New Emerging Tick Diseases
Possibly as a result of long-term use of topical flea products and/or rapid mutation of parasites and the diseases
they carry, super tick diseases seem to be emerging at an alarming rate. This may be one of the major
under-diagnosed group of illnesses in veterinary and human medicine today.
These include not only lyme disease but also ehrlichiosis and rocky mountain spotted fever. Many excellent
diagnostic laboratories will also tell you that there seem to be many variable strains of these three ricketsial
There are also three stages of this syndrome: acute, sub-acute, and chronic.
The culprit has always been the brown dog tick and the long star tick. I believe that other insects are now
carrying this: fleas, mosquitoes, and even biting flies. I also am convinced that the horse strain of Ehrlichiosis
is now seen in the canine.
To me, this situation is now endemic in all parts of our country and is bordering on epidemic status. The midwest
and eastern states of the United States have always had a major problem with these tick-borne syndromes, but I now
believe it is creating chaos in dogs and people all the way to the entire west coast.
Rocky mountain spotted fever, Ehrlichiosis, and Lymes Disease should be suspected if any of the following
Swollen Lymph Nodes
Shortness of Breath
Pain or Stiffness in Joints, Legs
Circular,very red lesions on the skin
Inflammation of the eye or swelling above a sinus area ***
The most common symptom I have seen this winter is a simple puffiness over the sinus area--with or without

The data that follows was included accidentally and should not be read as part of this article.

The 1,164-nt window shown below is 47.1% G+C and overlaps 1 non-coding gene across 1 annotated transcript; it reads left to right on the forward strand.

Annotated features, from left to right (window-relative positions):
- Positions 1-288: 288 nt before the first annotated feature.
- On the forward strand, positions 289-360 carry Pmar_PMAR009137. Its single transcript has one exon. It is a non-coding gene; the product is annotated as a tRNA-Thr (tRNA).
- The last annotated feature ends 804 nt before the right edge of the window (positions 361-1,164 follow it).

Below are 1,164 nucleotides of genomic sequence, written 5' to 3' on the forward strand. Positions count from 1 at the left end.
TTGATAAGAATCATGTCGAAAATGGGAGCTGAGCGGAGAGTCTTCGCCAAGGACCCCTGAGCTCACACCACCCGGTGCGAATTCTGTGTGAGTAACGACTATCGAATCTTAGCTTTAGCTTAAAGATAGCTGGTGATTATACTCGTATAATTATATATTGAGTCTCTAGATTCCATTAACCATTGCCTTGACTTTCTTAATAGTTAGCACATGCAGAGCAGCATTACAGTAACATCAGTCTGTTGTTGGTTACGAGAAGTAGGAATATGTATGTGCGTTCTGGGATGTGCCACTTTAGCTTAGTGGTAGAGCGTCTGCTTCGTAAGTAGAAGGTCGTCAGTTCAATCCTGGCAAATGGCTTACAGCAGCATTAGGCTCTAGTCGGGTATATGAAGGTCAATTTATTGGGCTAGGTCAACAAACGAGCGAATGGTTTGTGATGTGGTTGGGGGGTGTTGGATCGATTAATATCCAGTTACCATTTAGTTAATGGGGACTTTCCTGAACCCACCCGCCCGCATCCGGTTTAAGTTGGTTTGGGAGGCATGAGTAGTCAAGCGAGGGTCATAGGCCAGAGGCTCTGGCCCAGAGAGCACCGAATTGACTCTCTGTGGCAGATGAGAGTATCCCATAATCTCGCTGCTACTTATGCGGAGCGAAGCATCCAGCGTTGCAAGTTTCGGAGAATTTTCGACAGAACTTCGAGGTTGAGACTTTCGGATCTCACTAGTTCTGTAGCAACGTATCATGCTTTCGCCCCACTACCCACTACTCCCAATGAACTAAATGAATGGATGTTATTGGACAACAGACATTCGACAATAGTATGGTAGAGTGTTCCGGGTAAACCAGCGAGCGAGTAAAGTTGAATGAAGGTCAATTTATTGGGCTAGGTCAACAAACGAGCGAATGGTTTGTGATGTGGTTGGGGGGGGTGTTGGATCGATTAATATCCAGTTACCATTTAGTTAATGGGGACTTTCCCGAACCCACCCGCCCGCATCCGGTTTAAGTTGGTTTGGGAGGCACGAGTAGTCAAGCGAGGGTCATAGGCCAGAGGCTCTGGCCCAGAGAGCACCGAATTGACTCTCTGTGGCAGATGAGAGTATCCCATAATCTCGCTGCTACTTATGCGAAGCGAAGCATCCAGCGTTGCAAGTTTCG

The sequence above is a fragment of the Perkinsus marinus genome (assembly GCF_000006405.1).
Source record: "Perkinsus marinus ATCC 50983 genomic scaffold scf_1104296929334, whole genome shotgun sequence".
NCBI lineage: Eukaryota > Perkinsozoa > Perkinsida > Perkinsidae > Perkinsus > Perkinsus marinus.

inflammation of the eye itself. The common misdiagnosis that is made over and over is an infected molar. Often a
perfectly good tooth is extracted under the swollen area. Unfortunately, the real culprit is still lurking in the
bloodstream or the spleen.
In any suspect patient, a blood sample should be submitted with a request of a Kaufman Tick Panel. I recommend
sending this to a lab that is very familiar with this test and performs it on a daily basis. This diagnostic will
check for all three of the diseases, even if the dog has already been on antibiotics. I use a private lab in Tulsa,
Oklahoma because they run this test on many dogs every day. I shy away from labs that are corporate-owned.
This disease can be managed very well. Most dogs need antibiotics, usually for a course of three weeks. I also use
powerful antioxidants, chinese herbs, immune boosters, among other therapies. Just remember--these are treatable.
They are becoming very, very common and are often undiagnosed.
by - Dr. Jenifer Preston